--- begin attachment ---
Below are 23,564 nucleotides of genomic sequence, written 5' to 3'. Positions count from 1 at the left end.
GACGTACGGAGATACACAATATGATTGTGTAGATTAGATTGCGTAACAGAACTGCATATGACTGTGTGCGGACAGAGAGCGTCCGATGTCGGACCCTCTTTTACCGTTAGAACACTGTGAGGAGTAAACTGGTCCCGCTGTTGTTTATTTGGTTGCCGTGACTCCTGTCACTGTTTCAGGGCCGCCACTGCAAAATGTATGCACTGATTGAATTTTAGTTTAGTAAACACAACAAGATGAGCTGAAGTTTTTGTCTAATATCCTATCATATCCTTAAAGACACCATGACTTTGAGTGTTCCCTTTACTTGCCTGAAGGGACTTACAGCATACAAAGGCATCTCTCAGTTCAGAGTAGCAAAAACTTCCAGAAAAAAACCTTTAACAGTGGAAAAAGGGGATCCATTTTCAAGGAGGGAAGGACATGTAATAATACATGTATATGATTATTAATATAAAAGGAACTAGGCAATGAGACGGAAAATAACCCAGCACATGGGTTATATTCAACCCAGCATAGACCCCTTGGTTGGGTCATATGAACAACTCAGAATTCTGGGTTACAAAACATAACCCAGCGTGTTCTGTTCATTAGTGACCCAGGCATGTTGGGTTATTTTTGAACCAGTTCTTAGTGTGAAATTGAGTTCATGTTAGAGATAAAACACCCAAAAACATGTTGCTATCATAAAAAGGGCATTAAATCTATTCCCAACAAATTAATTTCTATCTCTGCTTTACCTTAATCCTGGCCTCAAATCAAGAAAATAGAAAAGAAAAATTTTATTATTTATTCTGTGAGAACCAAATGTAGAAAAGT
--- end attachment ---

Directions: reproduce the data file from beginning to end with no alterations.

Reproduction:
Below are 23,564 nucleotides of genomic sequence, written 5' to 3'. Positions count from 1 at the left end.
GACGTACGGAGATACACAATATGATTGTGTAGATTAGATTGCGTAACAGAACTGCATATGACTGTGTGCGGACAGAGAGCGTCCGATGTCGGACCCTCTTTTACCGTTAGAACACTGTGAGGAGTAAACTGGTCCCGCTGTTGTTTATTTGGTTGCCGTGACTCCTGTCACTGTTTCAGGGCCGCCACTGCAAAATGTATGCACTGATTGAATTTTAGTTTAGTAAACACAACAAGATGAGCTGAAGTTTTTGTCTAATATCCTATCATATCCTTAAAGACACCATGACTTTGAGTGTTCCCTTTACTTGCCTGAAGGGACTTACAGCATACAAAGGCATCTCTCAGTTCAGAGTAGCAAAAACTTCCAGAAAAAAACCTTTAACAGTGGAAAAAGGGGATCCATTTTCAAGGAGGGAAGGACATGTAATAATACATGTATATGATTATTAATATAAAAGGAACTAGGCAATGAGACGGAAAATAACCCAGCACATGGGTTATATTCAACCCAGCATAGACCCCTTGGTTGGGTCATATGAACAACTCAGAATTCTGGGTTACAAAACATAACCCAGCGTGTTCTGTTCATTAGTGACCCAGGCATGTTGGGTTATTTTTGAACCAGTTCTTAGTGTGAAATTGAGTTCATGTTAGAGATAAAACACCCAAAAACATGTTGCTATCATAAAAAGGGCATTAAATCTATTCCCAACAAATTAATTTCTATCTCTGCTTTACCTTAATCCTGGCCTCAAATCAAGAAAATAGAAAAGAAAAATTTTATTATTTATTCTGTGAGAACCAAATGTAGAAAAGT